The early morning fog blanketed the town as my husband and I drove over to collect my niece and take her out for the day to celebrate her 12th birthday. Twelve! How very grown up this young lady has become, so deciding upon a suitable day out was difficult. We didn’t want to travel far, keeping within the county, because my mum is poorly in hospital and we needed to be nearby just in case.

Great Yarmouth on the East Norfolk coast seemed just the right place to head towards. Yes, the fog was quite dense but the forecast was sunny and warm for a late February day.

Wrapped in warm jackets, we headed off on our journey. Within a few short miles, the blinding early Spring sunshine was warming the car and had burned away most of the early mists.

Our first stop was an attraction I had first visited with my parents and grandmother over 46 years ago, the Merrivale Model Village. I had no idea if this would be something a game-playing, music-loving almost teenager of 2019 would find interesting but there was one way to find out. We had our photos taken which would appear in the giftshop later and allow us to be superimposed as miniatures of ourselves, and entered the tiny world.

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Parts of the attraction were as I remembered them from previous visits with my own children and parts were updated to keep the areas interesting and topical. My niece discovered the push button sounds and interactions and was keen to hunt out more of the same. The delights of a modern-day NASA rocket and a suspension bridge over a pond of giant Koi Carp, giant by our standards not miniature standards, mixed well with old fashioned funfairs, maypole dancing and even medieval jousting and dipping. My niece especially enjoyed the sensory garden, although picking and tasting mint and herbs was unavailable due to the time of year.

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We steered little bumper cars around a driving area, another old-fashioned style of beach entertainment, watched a makeshift wedding party at a church, a fire engine rescue a girl from a burning window, with ‘real’ smoke emissions and then headed to the gift shop where we purchased a picture of ourselves in miniature.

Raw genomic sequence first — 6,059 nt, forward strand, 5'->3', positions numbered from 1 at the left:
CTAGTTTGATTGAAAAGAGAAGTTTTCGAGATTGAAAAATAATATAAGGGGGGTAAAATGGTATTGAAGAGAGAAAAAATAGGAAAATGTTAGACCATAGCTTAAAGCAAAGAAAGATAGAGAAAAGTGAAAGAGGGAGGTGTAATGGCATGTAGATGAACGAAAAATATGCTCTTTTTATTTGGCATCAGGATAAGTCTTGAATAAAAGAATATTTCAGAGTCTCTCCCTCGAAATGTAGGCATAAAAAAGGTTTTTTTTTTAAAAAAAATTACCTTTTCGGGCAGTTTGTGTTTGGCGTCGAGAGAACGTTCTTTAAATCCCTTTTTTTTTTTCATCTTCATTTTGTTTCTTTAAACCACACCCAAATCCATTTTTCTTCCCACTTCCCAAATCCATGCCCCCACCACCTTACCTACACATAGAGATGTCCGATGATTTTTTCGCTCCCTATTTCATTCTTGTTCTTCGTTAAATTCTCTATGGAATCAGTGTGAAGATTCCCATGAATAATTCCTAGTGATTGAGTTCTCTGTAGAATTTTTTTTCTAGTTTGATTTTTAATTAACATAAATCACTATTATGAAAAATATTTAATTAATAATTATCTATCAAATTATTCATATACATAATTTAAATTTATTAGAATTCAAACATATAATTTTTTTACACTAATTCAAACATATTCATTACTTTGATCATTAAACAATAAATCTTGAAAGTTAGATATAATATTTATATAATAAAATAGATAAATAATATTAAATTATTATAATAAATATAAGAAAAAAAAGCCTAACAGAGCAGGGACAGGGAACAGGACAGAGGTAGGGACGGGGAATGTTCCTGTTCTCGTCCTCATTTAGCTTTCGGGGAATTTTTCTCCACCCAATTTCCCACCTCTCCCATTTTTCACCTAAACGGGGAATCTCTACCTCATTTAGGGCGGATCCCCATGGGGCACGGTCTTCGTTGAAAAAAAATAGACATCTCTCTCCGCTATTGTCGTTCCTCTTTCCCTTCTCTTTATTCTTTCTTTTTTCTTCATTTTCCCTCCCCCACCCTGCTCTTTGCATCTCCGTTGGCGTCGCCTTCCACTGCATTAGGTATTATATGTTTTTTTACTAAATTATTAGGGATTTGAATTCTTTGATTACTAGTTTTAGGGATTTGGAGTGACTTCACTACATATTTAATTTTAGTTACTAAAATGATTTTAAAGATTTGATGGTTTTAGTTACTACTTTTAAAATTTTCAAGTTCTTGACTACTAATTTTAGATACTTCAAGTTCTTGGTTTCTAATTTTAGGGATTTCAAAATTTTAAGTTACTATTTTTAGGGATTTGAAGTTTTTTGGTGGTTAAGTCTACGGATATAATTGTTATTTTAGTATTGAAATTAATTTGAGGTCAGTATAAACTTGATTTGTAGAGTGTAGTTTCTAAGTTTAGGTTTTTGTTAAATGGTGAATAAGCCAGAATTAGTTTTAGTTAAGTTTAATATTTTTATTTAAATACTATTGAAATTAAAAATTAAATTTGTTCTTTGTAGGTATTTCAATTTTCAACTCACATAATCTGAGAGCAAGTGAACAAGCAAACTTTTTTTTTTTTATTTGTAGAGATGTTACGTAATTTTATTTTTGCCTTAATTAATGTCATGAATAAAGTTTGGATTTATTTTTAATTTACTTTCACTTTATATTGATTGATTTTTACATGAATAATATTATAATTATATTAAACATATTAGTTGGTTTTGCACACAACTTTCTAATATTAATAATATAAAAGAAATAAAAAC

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The Merrivale Cafe yielded treats such as homemade soups and pasties and traditional favourites such as tea and toast and cream teas. Refuelled, we used our day pass and re-entered the attraction to play a round of crazy golf.

At risk of overuse of the word ‘traditional’ we spent an hour playing the old-fashioned slot machines and 2p games, spending only £1 each, as the winnings just kept coming!

By this time, the sun was unseasonably warm so we grabbed some bags from the car and, stopping for ice cream cones along the way, made for the beach and a spot of kite flying.

My husband, an avid kite flyer, wanted to teach our niece how to fly his stunt kite. At over twenty years old, his ‘Top of the Line’ kite was in perfect condition and he had brought along a tail, 150 feet in length, which he had made himself.

To begin, he positioned our niece in front of him, allowing her to feel the pull of the kite while he held onto the straps for safety. She soon mastered how much movement was needed to create whirls and patterns against the bluest of skies and even had a turn at flying it herself. Giggles of delight and gasps of astoundment when she almost whipped an onlooker with the tail, were lost in the breeze as the kite danced and gave the onlookers a welcome aerobatic display.

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An hour of beach kite flying under blue skies, surrounded by a light breeze and we were ready to find a gift shop before returning to Norwich for our first ever meal in a vegan restaurant.

Trinkets and the obligatory Great Yarmouth rock purchased, we drove back to Norwich, parking the car at my workplace – a school in the heart of the city and set in the beautiful grounds of Norwich Cathedral.  My niece had never visited this part of the city and was awestruck by the cathedral’s dominance. We were a little early for our table booking so decided to go into the cathedral and show her around.

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The choice did not disappoint and we were treated to the Cathedral Choir singing their hearts out, while my niece photographed tombs, stained glass windows and historical plaques. Even my husband noted there were parts of the cathedral he had not been into before.